“Though never perfect, predicting buyer behavior and preferences based on previous activity is far more predictive than using demographic data,” he says.
Getting a handle on what resonates with your best customers can help you refine their experiences and lead to a better return on investment (ROI) for you.
“Effectively segment and target your most valuable customers and create data-driven, meaningful, and valuable experiences to reward and increase their loyalty,” recommends the Deloitte report. “Reward and invest in your most valuable customers based on their anticipated profitability.”
Creating value through customer experience isn’t just about sales. According to Deloitte, creating value requires investing in each segment of your business proportional to its overall importance to your bottom line. You have to design and execute customer experience strategies that align with your company’s overall strategic objectives, and deliver results that can be measured and improved.
Creating value through experience means connecting on an emotional level with your customers.
“It’s not that people are overly emotional,” says Avrin, “it’s simply that people buy things because they want to. At its most basic level, a company’s primary task is to make people want to buy what they are selling.”
Particularly in crowded market segments, where products are often similar, experience can be the differentiating factor. For example, Apple and Samsung have prioritized customer engagement in an effort to gain market share for their competed smartphones.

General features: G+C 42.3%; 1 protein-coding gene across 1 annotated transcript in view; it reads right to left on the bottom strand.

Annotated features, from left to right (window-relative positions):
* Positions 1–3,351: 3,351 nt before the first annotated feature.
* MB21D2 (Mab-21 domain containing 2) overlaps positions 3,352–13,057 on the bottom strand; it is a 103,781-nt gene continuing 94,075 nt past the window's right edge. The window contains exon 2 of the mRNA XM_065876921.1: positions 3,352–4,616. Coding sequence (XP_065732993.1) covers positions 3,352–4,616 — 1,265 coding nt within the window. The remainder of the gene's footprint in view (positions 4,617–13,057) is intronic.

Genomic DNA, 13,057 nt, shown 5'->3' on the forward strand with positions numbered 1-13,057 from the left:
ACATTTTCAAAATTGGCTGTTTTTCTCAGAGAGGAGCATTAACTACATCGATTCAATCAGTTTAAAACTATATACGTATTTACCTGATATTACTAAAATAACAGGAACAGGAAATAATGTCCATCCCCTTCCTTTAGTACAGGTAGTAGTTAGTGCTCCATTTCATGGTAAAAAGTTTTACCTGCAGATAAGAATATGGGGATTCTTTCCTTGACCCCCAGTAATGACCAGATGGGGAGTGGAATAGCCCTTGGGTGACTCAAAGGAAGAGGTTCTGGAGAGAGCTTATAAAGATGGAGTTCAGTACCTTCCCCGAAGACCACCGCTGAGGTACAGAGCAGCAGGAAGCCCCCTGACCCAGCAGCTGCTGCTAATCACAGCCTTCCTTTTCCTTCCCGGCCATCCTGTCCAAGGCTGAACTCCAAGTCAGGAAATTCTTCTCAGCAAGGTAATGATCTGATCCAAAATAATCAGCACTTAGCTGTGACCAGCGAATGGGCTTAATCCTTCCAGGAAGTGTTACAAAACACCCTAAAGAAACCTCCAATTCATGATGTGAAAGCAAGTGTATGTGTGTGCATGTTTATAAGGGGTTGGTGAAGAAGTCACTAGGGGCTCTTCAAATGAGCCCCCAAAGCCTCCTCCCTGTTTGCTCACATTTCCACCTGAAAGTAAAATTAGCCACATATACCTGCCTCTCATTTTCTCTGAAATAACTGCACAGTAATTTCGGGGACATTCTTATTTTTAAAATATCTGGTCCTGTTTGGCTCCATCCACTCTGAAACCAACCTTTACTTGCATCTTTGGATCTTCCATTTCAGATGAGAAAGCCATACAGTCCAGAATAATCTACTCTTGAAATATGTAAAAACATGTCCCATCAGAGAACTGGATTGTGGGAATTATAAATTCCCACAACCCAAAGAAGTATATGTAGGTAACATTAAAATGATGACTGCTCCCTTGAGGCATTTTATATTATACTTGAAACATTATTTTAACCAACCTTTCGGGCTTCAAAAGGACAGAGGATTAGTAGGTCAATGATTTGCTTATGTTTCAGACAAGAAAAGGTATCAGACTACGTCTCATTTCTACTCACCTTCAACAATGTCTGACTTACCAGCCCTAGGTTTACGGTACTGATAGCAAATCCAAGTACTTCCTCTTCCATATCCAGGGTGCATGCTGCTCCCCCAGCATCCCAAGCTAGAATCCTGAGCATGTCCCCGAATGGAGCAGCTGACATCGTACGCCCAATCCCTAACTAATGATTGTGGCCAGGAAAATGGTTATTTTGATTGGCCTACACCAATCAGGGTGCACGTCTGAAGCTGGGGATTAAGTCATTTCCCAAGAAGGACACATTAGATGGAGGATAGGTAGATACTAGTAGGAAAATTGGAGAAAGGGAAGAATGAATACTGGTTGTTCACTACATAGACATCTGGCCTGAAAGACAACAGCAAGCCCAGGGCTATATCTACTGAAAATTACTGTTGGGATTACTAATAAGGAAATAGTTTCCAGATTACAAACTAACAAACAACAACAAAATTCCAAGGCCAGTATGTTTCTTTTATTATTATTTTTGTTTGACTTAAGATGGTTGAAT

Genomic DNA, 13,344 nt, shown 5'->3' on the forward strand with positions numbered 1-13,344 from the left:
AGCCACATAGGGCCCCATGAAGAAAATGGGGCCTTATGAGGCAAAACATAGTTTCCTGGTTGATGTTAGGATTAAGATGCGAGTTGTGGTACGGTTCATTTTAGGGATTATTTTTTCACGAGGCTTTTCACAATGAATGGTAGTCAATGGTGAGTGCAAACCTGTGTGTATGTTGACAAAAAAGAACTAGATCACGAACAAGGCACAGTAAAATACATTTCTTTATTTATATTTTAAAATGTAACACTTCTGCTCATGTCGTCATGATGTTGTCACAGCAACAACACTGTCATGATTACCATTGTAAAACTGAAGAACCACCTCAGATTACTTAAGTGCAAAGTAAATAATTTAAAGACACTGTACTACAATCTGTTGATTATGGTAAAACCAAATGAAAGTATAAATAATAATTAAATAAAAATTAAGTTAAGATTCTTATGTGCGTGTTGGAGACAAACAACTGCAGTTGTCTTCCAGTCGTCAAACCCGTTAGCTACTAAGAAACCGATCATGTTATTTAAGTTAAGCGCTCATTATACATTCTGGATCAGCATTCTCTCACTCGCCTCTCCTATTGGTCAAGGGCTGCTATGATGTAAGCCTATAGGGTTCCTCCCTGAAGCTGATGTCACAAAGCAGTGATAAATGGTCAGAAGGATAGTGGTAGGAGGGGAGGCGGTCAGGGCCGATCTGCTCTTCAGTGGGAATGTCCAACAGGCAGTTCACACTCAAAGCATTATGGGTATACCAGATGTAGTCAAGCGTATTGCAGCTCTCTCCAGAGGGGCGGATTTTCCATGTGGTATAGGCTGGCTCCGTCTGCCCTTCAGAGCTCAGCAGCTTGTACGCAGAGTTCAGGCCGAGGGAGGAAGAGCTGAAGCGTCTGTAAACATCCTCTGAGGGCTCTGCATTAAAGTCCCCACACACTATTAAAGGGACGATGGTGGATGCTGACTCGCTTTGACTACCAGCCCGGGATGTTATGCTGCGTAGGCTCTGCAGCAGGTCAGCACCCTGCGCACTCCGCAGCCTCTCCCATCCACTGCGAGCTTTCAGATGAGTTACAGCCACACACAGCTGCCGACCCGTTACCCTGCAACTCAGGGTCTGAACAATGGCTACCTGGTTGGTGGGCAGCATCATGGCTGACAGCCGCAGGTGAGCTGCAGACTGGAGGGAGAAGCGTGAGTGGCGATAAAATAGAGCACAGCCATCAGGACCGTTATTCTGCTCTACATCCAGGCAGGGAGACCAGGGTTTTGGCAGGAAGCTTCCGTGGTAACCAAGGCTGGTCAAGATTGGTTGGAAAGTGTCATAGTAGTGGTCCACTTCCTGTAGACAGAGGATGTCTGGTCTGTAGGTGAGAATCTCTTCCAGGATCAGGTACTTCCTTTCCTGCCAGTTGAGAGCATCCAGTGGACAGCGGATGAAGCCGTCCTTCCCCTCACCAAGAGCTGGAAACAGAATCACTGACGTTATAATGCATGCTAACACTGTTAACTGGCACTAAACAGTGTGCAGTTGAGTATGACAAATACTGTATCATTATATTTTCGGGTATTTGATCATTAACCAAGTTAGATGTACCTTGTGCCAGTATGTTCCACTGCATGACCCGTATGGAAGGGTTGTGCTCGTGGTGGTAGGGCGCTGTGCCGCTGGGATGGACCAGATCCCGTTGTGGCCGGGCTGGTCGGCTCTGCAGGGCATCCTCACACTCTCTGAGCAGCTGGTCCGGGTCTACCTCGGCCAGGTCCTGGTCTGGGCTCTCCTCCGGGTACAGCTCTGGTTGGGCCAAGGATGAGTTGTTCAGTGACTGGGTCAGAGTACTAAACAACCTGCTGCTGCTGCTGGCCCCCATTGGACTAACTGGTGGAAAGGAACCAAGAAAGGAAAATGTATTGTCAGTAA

“That same product or service delivered faster, more memorably, more intuitively or differentiated in some meaningful way, is perceived as additional value-received by the customer,” Avrin says.
Deloitte defines customer value in terms of both satisfaction and results. Analyzing that value requires the ability to track and enhance your customer experience investments.
One metric Deloitte uses for customer experience is “experience value,” which measures customer satisfaction. An equally important metric is “business value,” which measures how valuable a customer is to your company. Business value includes how much a customer spends, what it costs to retain a customer, and how much they drive new business through referrals and social media.
“Business value is the perceived fairness of the exchange of money for goods and services,” Avrin says. “Experience value has more to do with the perception of the customers’ transaction and interaction.”
PODS understands the value of focusing on a frictionless customer experience. The company was recently recognized as the top moving company for customer service in the 2019 America’s Best Customer Service ranking, conducted by Newsweek.
Companies like PODS that can measure the effectiveness of their customer experience investments can use those insights to continuously improve customer experiences.
“Often companies think about value capture first, which can limit the possibilities for innovation and greater experiences,” says Castelán. “It’s important to think about how a company creates value for a customer and then think about creating business value from that, versus the other way around.”